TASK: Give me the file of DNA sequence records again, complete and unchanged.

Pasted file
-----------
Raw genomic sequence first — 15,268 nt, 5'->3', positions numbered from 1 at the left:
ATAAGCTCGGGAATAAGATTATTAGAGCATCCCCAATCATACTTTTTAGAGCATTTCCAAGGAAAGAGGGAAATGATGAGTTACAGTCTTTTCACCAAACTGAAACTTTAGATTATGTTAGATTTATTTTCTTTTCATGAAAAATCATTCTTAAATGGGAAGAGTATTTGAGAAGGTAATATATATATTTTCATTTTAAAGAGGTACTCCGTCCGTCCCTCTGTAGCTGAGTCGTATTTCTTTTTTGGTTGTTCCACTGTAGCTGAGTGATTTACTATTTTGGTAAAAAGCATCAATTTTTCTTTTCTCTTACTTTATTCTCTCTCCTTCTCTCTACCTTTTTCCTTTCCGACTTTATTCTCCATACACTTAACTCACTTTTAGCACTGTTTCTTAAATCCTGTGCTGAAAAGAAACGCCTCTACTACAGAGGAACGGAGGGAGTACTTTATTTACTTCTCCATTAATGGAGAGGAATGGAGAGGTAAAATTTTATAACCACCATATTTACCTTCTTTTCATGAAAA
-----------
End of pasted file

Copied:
Raw genomic sequence first — 15,268 nt, 5'->3', positions numbered from 1 at the left:
ATAAGCTCGGGAATAAGATTATTAGAGCATCCCCAATCATACTTTTTAGAGCATTTCCAAGGAAAGAGGGAAATGATGAGTTACAGTCTTTTCACCAAACTGAAACTTTAGATTATGTTAGATTTATTTTCTTTTCATGAAAAATCATTCTTAAATGGGAAGAGTATTTGAGAAGGTAATATATATATTTTCATTTTAAAGAGGTACTCCGTCCGTCCCTCTGTAGCTGAGTCGTATTTCTTTTTTGGTTGTTCCACTGTAGCTGAGTGATTTACTATTTTGGTAAAAAGCATCAATTTTTCTTTTCTCTTACTTTATTCTCTCTCCTTCTCTCTACCTTTTTCCTTTCCGACTTTATTCTCCATACACTTAACTCACTTTTAGCACTGTTTCTTAAATCCTGTGCTGAAAAGAAACGCCTCTACTACAGAGGAACGGAGGGAGTACTTTATTTACTTCTCCATTAATGGAGAGGAATGGAGAGGTAAAATTTTATAACCACCATATTTACCTTCTTTTCATGAAAA